The Party Wall Act: The good, the bad and the costly
If you live in a semi-detached or terraced property, you might have already heard some horror stories about the Party Wall Act and, as a result, have decided that you’re never going to carry out any substantial home improvement works on your home.
But it’s far from all doom and gloom. It can even be a pretty pain-free process that makes improving your home much easier than it was before. Here's just about everything you need to know about this dreaded process…
Why does it even exist?
Many homeowners assume that getting a Party Wall Agreement is an extremely complicated, longwinded and costly process, but it really doesn’t need to be. The Party Wall Act was created to streamline the process of carrying out works on or near some kind of structure that you share ownership with, in order to keep things cordial between you and the other owners. It essentially enshrines your right to carry out all sorts of works on a shared wall.
Um, how do I know if I need one?
The legislation comes into play when you want to carry out substantial work on or near a wall or structure that you share ownership of with a neighbour. This could be the wall of a terraced house, a floor in a block of flats or even the fence that makes up the boundary between you and your neighbour’s garden.
It’s only a significant change that you need to worry about. Drilling a couple of holes into the wall or putting up a shelf isn’t enough to require you to give your neighbour notice. It’s when you start cutting into the wall or fitting steel beams for something like a loft conversion or extension that you need to look into permission.
It’s important that you speak to a surveyor before you start any work as they can advise you on whether or not the Party Wall Act will apply.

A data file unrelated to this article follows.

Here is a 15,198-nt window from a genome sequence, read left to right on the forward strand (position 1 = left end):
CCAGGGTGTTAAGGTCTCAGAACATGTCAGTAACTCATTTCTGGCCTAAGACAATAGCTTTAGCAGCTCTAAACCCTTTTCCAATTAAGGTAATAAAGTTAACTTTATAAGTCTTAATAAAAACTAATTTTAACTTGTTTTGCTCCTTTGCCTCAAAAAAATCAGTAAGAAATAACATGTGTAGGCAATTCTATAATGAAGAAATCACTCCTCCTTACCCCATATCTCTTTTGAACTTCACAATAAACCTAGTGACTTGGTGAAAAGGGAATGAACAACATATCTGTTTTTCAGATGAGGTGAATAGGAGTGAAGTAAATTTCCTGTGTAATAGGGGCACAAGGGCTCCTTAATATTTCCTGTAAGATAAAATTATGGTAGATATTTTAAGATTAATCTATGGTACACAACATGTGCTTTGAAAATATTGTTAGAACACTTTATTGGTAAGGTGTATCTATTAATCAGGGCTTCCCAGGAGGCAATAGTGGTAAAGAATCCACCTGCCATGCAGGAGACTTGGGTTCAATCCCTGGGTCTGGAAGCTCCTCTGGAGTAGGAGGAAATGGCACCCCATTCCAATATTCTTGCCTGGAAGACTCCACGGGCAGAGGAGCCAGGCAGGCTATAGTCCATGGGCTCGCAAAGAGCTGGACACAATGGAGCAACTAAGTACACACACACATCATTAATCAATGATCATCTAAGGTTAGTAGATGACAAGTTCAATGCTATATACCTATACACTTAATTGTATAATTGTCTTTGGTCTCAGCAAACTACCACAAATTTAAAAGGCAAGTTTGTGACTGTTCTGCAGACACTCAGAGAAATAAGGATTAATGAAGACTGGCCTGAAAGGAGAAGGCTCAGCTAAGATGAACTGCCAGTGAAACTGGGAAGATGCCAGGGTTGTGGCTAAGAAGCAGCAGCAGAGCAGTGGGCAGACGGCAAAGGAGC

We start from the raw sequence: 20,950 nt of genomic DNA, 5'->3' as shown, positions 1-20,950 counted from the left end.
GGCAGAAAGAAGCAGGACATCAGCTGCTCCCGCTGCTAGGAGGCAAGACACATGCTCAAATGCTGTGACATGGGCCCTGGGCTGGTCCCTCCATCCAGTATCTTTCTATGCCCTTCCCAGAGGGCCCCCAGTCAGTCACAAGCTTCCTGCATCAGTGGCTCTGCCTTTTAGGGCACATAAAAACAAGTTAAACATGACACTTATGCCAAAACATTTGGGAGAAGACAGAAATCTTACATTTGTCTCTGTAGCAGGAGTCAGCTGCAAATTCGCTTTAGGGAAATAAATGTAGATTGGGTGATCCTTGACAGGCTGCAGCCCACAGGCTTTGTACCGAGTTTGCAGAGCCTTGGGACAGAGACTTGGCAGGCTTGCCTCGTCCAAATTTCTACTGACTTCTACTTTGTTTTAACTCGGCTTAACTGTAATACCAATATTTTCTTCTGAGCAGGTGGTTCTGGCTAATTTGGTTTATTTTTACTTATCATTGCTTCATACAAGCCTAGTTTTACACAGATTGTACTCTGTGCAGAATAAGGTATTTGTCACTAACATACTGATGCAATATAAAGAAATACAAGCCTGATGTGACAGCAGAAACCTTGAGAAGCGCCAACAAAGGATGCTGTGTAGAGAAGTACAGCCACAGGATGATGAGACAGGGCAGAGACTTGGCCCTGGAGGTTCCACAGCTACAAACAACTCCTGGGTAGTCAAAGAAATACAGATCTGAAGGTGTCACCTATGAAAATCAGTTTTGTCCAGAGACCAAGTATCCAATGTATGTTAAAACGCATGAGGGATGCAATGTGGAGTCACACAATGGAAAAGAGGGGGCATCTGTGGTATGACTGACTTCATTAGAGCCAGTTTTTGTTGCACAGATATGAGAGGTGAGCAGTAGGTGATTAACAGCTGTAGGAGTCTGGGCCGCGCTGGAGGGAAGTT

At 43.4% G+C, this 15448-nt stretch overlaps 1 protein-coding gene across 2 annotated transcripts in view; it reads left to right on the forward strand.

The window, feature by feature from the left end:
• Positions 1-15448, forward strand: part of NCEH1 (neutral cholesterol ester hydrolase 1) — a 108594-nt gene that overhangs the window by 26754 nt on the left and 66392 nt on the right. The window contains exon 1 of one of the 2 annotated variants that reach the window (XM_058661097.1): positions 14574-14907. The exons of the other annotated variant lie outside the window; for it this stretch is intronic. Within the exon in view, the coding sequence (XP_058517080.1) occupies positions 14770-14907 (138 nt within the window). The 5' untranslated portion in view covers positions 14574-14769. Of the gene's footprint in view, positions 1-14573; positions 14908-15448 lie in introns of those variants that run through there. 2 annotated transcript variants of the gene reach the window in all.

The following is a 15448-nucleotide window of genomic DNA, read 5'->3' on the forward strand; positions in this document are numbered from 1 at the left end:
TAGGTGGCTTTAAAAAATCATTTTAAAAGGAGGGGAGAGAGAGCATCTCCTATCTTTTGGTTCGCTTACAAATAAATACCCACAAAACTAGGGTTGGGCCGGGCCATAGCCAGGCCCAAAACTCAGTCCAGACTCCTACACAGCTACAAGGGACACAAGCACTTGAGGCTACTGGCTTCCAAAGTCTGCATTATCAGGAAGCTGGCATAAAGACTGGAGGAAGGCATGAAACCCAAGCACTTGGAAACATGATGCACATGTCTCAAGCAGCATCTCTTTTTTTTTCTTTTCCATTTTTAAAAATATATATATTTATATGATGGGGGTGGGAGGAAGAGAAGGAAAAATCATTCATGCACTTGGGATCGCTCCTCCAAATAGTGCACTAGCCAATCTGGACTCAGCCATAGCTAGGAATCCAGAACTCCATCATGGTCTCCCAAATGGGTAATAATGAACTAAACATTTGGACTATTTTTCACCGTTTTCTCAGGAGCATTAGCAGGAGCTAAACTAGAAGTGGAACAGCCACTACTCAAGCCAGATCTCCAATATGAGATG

So, how does it work?
Once you know that your proposed home improvement will require you to give notice, you have to inform all joint owners of the wall or structure at least two months before you start work, or instruct your surveyor to do so.
Hopefully, your neighbour will simply give you their consent in writing, in which case happy days – you don’t even require a Party Wall Award! You can then commence the work immediately and get on with your life.
My neighbour’s ignoring me, what can I do?
Here’s where things start to get trickier. If your neighbour doesn’t reply, they are automatically deemed to have dissented to your notice. Before you can carry on with the dissent process, you must first serve them another notice which gives your neighbour ten days to find a surveyor. If they don’t respond to this, you can then appoint one on their behalf.
Uh oh, they’ve dissented what now?
Although this is the worst case scenario, it’s not that bad and it doesn’t mean you can’t carry out the home improvements.
What you do need to do is get either one or two surveyors to write up a Party Wall Award. This is the document that lays out all the rules that the builders must adhere to in order for the work to go ahead.
Ideally, your neighbour will agree to use the same surveyor as you. This surveyor must act impartially for both sides but since it’s your duty to pay the fees for all of the surveying, using one will halve your costs.
Once the surveyor (or surveyors) has been appointed, it's largely down to them to work it all out for you. They will examine the party wall or structure from both sides – you and your neighbour’s – in order to record any pre-existing damage. This way, there can be no argument about whether your home improvement caused any damage or whether it was there before work started.
A Party Wall Award will also typically outline the rules affecting construction. This means things such as the hours and days of the week your builders will be allowed to operate on your neighbour’s side, when and under what circumstances workman may access their property and so on.
This sounds like SO much hassle! What if I just don’t give notice?
Whoa there, cowboy! While your neighbour dissenting from a Party Wall Notice may sound like a real fly in your ointment, that's vastly more preferable to what could happen if you choose to ignore this piece of legislation.
Without any kind of award or agreement, your neighbour could take you to court and get an injunction forcing you to stop, or even making you return the property to its original state.
If any work causes damage to your neighbour’s property, without a Party Wall Award, you can also be forced to pay for non-quantifiable factors such as stress and inconvenience. And that’s before you pay for all their legal fees too!
Remember, it's there to help you as well
At the end of the day, the Party Wall Act is there for your benefit too. While it might seem a little complicated, don't let it get in the way of you turning your house into the home of your dreams. Speak to an expert and see how they can help you carry out these improvements, while adhering to the relevant legislation.